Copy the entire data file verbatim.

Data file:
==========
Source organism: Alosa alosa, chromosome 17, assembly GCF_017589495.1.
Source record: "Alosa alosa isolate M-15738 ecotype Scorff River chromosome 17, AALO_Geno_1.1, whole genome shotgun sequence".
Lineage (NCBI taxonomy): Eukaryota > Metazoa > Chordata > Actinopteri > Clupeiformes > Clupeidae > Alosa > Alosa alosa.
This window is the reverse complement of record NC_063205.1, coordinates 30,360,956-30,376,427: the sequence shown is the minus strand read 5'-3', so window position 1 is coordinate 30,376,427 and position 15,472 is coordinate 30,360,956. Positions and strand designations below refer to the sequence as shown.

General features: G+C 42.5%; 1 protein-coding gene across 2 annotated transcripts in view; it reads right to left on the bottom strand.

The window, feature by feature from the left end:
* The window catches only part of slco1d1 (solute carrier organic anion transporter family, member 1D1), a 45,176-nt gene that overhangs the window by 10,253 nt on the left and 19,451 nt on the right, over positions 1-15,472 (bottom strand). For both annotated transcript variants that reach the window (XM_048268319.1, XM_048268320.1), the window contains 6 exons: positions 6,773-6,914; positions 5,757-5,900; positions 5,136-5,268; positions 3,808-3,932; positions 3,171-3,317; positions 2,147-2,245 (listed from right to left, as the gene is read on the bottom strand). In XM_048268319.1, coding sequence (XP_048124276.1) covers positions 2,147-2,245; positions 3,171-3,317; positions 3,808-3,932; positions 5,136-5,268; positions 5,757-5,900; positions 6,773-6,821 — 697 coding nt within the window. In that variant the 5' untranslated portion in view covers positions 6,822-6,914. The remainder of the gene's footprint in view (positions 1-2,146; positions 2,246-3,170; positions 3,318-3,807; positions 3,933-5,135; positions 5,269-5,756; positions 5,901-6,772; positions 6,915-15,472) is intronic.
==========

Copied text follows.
Source organism: Alosa alosa, chromosome 17, assembly GCF_017589495.1.
Source record: "Alosa alosa isolate M-15738 ecotype Scorff River chromosome 17, AALO_Geno_1.1, whole genome shotgun sequence".
Lineage (NCBI taxonomy): Eukaryota > Metazoa > Chordata > Actinopteri > Clupeiformes > Clupeidae > Alosa > Alosa alosa.
This window is the reverse complement of record NC_063205.1, coordinates 30,360,956-30,376,427: the sequence shown is the minus strand read 5'-3', so window position 1 is coordinate 30,376,427 and position 15,472 is coordinate 30,360,956. Positions and strand designations below refer to the sequence as shown.

General features: G+C 42.5%; 1 protein-coding gene across 2 annotated transcripts in view; it reads right to left on the bottom strand.

The window, feature by feature from the left end:
* The window catches only part of slco1d1 (solute carrier organic anion transporter family, member 1D1), a 45,176-nt gene that overhangs the window by 10,253 nt on the left and 19,451 nt on the right, over positions 1-15,472 (bottom strand). For both annotated transcript variants that reach the window (XM_048268319.1, XM_048268320.1), the window contains 6 exons: positions 6,773-6,914; positions 5,757-5,900; positions 5,136-5,268; positions 3,808-3,932; positions 3,171-3,317; positions 2,147-2,245 (listed from right to left, as the gene is read on the bottom strand). In XM_048268319.1, coding sequence (XP_048124276.1) covers positions 2,147-2,245; positions 3,171-3,317; positions 3,808-3,932; positions 5,136-5,268; positions 5,757-5,900; positions 6,773-6,821 — 697 coding nt within the window. In that variant the 5' untranslated portion in view covers positions 6,822-6,914. The remainder of the gene's footprint in view (positions 1-2,146; positions 2,246-3,170; positions 3,318-3,807; positions 3,933-5,135; positions 5,269-5,756; positions 5,901-6,772; positions 6,915-15,472) is intronic.